7. The process of claim 1, wherein after introducing the charge into the last bed, n.sub.1, and after the final product p.sub.p falls below the desired quality, progressively increasing the temperature of the total mass of catalyst in each bed,thus re-attaining and maintaining the desired quality of the final product p.sub.p until complete deactivation of the catalyst occurs.

8. A process for the selective hydrogenation of a hydrocarbon charge comprising diolefins to obtain a final product, p.sub.p, having a desired quality with a catalyst comprising at least one Group VIII metal deposited on a carrier, by contactingthe charge with p catalytic beds n.sub.1 . . . n.sub.i . . . n.sub.p, wherein n.sub.i designates each bed n.sub.1 to n.sub.p, and the initial value of i is p-1, said beds being separate and containing the same catalyst, which process comprises:

(A) introducing the charge into bed n.sub.p and removing the final product p.sub.p ;

(B) when the final product p.sub.p no longer attains the desired quality, stopping the introduction of the charge into the bed n.sub.p ;

(C) simultaneously with (B), introducing the charge into a bed n.sub.i, and obtaining a product p.sub.i ;

(D) introducing the product p.sub.i from the bed n.sub.i into the bed n.sub.p and removing therefrom the final product p.sub.p ;

(E) when the final product p.sub.p no longer attains the desired quality, stopping the introduction of the charge into the bed n.sub.i ;

(F) simultaneously with (E), introducing the charge into the bed n.sub.i-1, and obtaining a product p.sub.i-1 ;

(G) introducing the product p.sub.i-1 obtained from the bed n.sub.i-1 through each of beds n.sub.i to n.sub.p successively;

(H) removing the final product P.sub.p ; and

(I) repeating steps (E) through (H) until i has assumed all the values from p to 1.
Description: FIELD OF THE INVENTION

The invention concerns a hydrogenation process and more particularly a process for the selective hydrogenation of diolefins in liquid hydrocarbon cuts, such as, for example, steam cracking volatiles. Such volatiles do in fact contain compoundswhich generate gums containing diolefins mixed with olefinic compounds and aromatic compounds. In order to put those olefinic compounds and aromatic compounds into usable form, the diolefins have to be subjected to selective hydrogenation.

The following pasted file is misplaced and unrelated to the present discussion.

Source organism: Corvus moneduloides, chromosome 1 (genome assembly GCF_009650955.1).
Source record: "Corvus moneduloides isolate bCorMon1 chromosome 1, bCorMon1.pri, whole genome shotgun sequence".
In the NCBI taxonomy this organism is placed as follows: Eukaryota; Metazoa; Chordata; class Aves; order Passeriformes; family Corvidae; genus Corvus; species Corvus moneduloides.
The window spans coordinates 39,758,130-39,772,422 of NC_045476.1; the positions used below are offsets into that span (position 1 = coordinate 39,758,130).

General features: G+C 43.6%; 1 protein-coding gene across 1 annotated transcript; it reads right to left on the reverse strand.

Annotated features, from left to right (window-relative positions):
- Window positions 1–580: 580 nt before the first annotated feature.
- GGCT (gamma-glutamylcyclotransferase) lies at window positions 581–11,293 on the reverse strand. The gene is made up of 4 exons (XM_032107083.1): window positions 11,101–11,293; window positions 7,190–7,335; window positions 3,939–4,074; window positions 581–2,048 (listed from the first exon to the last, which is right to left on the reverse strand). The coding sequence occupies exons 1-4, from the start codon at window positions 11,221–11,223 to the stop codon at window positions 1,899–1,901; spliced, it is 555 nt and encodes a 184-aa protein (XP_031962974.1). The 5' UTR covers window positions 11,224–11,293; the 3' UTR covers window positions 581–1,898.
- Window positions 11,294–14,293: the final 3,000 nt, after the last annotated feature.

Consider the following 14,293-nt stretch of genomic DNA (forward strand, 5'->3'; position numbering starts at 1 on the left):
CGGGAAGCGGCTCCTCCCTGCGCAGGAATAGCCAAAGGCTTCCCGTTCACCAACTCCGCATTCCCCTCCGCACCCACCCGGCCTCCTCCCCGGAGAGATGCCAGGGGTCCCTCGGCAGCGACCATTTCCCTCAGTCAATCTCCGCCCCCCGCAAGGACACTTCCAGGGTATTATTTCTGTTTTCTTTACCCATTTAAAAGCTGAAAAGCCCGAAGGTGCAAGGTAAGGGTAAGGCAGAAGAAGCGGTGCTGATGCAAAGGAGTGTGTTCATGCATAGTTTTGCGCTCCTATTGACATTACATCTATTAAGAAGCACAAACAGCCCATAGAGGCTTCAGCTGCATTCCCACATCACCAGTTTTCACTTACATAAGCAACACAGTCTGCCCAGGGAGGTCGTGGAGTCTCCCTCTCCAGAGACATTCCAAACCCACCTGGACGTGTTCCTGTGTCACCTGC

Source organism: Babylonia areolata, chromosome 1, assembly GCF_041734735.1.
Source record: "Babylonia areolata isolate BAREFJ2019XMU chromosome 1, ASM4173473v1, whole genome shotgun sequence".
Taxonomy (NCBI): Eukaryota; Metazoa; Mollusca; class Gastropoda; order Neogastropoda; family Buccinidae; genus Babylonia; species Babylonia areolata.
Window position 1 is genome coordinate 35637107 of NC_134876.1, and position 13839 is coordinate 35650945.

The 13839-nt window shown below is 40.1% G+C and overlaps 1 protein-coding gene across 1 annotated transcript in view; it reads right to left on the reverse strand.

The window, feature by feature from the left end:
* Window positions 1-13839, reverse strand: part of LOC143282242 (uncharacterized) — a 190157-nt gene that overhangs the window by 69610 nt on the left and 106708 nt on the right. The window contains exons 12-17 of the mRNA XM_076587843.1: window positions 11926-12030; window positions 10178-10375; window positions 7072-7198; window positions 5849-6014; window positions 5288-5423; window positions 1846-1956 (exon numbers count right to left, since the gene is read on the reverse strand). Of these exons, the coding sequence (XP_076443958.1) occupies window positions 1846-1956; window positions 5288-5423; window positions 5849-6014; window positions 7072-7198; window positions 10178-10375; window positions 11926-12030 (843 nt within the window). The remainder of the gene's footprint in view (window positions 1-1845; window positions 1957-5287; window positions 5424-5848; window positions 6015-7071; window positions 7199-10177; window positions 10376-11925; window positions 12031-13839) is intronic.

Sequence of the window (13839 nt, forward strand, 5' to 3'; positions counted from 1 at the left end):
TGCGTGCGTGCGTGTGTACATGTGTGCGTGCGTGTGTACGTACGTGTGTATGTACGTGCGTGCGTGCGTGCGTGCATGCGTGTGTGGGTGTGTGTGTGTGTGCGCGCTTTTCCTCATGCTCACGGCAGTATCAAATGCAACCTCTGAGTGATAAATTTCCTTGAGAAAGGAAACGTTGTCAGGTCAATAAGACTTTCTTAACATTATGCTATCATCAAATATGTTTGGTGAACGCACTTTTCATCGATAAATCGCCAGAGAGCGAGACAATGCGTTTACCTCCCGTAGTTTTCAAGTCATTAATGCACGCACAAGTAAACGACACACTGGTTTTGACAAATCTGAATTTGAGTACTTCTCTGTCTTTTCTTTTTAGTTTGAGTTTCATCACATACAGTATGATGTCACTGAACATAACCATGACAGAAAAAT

BACKGROUND OF THE INVENTION

Such treatment operations are generally carried out over metal catalysts deposited on an amorphous or crystalline carrier. The metals used are metals of group VIII, for example, nickel and palladium.

The highly unstable character of such pyrolysis volatiles makes treatment thereof relatively difficult because, simultaneously with the hydrogenation effect, a polymerisation reaction occurs on the catalyst, which causes clogging and deactivationof the catalyst. In order to compensate for that loss of activity, the operating temperature is progressively increased but that mode of procedure further increases the rate at which polymeric deposits occur. In consequence it is necessary periodicallyto halt operation in order to carry out a combustion operation on the catalyst in order to restore its initial activity. Halting the operation represents a real loss of production and the combustion operation has to be carried out with a very highdegree of precision in order to avoid irreversible degradation of the properties of the catalyst. Any improvement in the process which will permit an increase in the cycle time, that is to say the period of time between two combustion operations, willsubstantially enhance the quality of the process.